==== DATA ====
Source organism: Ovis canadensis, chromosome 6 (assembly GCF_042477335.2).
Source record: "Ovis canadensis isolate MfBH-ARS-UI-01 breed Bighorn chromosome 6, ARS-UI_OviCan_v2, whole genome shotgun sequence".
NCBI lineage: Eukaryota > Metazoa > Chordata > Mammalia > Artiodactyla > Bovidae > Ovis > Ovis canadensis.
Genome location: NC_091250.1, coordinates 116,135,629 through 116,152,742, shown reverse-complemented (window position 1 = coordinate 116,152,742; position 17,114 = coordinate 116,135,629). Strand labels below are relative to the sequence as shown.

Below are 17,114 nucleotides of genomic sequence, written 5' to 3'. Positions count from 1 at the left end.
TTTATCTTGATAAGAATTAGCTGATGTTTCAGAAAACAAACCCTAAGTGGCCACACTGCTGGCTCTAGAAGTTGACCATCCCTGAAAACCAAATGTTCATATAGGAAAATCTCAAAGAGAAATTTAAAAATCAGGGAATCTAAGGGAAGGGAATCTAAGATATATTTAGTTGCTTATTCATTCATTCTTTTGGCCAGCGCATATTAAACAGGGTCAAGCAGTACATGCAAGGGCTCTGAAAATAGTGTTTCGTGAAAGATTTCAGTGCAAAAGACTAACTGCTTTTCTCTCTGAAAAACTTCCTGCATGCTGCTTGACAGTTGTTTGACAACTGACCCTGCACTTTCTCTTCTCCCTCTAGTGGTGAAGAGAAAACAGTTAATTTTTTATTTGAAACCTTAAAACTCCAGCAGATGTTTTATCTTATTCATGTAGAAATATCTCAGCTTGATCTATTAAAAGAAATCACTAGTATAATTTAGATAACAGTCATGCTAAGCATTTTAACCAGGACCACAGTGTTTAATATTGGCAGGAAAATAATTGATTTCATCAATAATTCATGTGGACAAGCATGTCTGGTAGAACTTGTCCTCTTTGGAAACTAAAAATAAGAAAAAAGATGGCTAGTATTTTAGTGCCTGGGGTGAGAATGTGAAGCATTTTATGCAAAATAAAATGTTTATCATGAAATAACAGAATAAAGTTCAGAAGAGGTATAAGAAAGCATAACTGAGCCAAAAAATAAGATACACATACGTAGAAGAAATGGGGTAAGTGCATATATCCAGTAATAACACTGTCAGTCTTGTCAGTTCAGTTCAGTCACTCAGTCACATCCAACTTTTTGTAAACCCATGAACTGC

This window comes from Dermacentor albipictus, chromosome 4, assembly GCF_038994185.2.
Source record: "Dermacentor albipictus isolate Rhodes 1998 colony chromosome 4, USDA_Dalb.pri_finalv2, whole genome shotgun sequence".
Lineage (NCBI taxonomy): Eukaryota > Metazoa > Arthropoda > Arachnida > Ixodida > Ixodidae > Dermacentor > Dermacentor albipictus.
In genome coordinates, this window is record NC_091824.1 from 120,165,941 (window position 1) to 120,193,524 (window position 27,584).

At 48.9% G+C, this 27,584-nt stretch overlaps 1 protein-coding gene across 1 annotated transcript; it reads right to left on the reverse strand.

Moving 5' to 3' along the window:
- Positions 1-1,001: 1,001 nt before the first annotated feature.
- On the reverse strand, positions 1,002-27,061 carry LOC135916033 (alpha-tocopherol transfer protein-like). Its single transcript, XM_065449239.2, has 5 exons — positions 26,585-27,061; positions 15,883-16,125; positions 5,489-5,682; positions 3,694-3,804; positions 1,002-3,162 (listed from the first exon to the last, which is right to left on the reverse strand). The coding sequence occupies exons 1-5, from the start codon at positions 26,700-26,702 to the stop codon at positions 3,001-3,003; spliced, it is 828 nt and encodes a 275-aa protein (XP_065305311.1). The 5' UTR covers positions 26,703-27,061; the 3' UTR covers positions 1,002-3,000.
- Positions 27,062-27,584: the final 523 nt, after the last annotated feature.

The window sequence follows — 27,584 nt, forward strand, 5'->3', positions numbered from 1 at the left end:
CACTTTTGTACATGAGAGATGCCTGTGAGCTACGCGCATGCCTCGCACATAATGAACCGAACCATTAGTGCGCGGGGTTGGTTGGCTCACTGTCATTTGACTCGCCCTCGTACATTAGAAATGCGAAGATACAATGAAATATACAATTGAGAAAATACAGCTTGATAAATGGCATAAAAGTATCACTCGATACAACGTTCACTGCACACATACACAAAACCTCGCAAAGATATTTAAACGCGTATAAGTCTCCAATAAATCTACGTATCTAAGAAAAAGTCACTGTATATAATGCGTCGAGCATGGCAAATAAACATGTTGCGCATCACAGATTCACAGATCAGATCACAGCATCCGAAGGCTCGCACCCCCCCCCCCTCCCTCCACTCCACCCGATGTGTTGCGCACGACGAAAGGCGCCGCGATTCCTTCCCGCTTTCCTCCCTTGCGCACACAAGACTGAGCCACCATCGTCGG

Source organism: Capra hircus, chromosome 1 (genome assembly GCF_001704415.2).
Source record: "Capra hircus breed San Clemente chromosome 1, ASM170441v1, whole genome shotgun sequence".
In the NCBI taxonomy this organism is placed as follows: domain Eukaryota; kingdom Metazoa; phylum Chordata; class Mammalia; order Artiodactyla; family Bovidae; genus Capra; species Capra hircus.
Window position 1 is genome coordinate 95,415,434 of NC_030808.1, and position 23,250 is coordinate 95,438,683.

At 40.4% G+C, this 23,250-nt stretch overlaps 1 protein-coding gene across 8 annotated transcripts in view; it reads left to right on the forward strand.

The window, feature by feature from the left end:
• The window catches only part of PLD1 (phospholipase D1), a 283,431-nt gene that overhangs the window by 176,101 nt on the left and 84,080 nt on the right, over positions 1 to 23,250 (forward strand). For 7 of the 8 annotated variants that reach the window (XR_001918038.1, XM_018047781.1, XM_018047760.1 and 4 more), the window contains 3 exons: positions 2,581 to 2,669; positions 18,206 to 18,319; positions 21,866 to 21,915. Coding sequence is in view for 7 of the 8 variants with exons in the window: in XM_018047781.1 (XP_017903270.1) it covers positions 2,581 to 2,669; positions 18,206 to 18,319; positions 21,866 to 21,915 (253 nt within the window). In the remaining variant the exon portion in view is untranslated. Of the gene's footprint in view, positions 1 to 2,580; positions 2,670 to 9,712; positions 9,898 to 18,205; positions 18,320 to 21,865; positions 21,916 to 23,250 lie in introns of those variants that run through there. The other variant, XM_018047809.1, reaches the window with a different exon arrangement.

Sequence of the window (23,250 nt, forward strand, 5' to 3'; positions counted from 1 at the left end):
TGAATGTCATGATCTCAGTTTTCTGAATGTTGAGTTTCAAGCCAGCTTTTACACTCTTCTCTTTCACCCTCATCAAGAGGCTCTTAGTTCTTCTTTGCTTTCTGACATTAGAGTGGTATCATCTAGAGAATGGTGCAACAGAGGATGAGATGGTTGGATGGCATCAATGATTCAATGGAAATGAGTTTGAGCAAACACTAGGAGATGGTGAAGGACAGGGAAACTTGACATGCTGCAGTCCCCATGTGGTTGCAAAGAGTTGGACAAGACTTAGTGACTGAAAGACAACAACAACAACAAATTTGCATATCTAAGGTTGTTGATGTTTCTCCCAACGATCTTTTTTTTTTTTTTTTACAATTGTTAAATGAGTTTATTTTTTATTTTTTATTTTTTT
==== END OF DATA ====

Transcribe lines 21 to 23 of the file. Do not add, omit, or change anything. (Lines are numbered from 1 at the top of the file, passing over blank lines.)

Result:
Window position 1 is genome coordinate 95,415,434 of NC_030808.1, and position 23,250 is coordinate 95,438,683.

At 40.4% G+C, this 23,250-nt stretch overlaps 1 protein-coding gene across 8 annotated transcripts in view; it reads left to right on the forward strand.

The window, feature by feature from the left end: